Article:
In the first nine months of this year, companies in North America added a record number of robots as they rushed to speed up assembly lines and struggled to hire human workers.
According to data compiled by the Association for Advancing Automation, factories and other industrial users ordered 29,000 robots worth $1.48 billion, a 37 percent increase over the same period last year. That was higher than the previous high, which was set in the same time period in 2017, before the global pandemic threw economies into chaos.
The rush to add robots is part of a larger uptick in investment as businesses try to keep up with strong demand, which has resulted in shortages of key goods in some cases.
At the same time, many businesses have struggled to rehire workers who have been displaced by the pandemic, and they see robots as a viable alternative to adding human muscle to their production lines.
“Businesses are racing to automate because they can’t find the people they need,” said Jeff Burnstein, president of the Association for Advancing Automation, or A3.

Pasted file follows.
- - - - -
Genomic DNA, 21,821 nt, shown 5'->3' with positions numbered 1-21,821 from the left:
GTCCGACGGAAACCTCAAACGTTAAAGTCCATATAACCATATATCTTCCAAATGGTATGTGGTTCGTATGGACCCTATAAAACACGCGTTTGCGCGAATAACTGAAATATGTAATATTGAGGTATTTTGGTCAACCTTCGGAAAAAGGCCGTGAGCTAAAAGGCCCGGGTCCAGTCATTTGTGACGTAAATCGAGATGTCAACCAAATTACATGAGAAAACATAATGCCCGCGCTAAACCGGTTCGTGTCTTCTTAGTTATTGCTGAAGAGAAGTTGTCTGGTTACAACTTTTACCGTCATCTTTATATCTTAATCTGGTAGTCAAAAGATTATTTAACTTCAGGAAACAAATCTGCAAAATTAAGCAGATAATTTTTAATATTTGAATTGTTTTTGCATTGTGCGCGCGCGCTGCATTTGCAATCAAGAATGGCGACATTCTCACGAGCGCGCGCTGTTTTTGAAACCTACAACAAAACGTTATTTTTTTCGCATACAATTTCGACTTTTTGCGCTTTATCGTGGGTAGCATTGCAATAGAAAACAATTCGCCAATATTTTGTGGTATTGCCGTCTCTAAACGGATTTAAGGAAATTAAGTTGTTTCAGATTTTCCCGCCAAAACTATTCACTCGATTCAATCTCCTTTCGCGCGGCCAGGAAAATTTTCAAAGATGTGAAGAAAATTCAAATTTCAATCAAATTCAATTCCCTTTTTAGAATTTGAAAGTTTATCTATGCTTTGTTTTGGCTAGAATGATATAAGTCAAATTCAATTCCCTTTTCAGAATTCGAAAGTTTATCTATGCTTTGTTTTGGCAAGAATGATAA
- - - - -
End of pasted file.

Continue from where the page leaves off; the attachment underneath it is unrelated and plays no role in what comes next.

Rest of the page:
Robots are also making inroads into more sectors of the economy. The majority of industrial robots have long been purchased by automakers. However, for the first time in 2020, combined sales to other types of businesses surpassed those to the auto sector, and the trend continued this year.
According to A3, auto-related orders for robots increased 20% to 12,544 units in the first nine months of the year, while non-automotive orders increased 53% to 16,355.
“It’s not that the automotive industry is slowing down; it’s actually growing,” said Burnstein. Other industries, such as metals and food manufacturers, are growing even faster.
One of them is John Newman’s firm. Athena Manufacturing, a metal fabrication company in Austin, Texas, now has seven robots, four of which were installed this year. In 2016, it purchased its first machine. Newman claims that robots have aided Athena in meeting increased demand, which includes a 50 percent increase in orders for parts used in semiconductor equipment.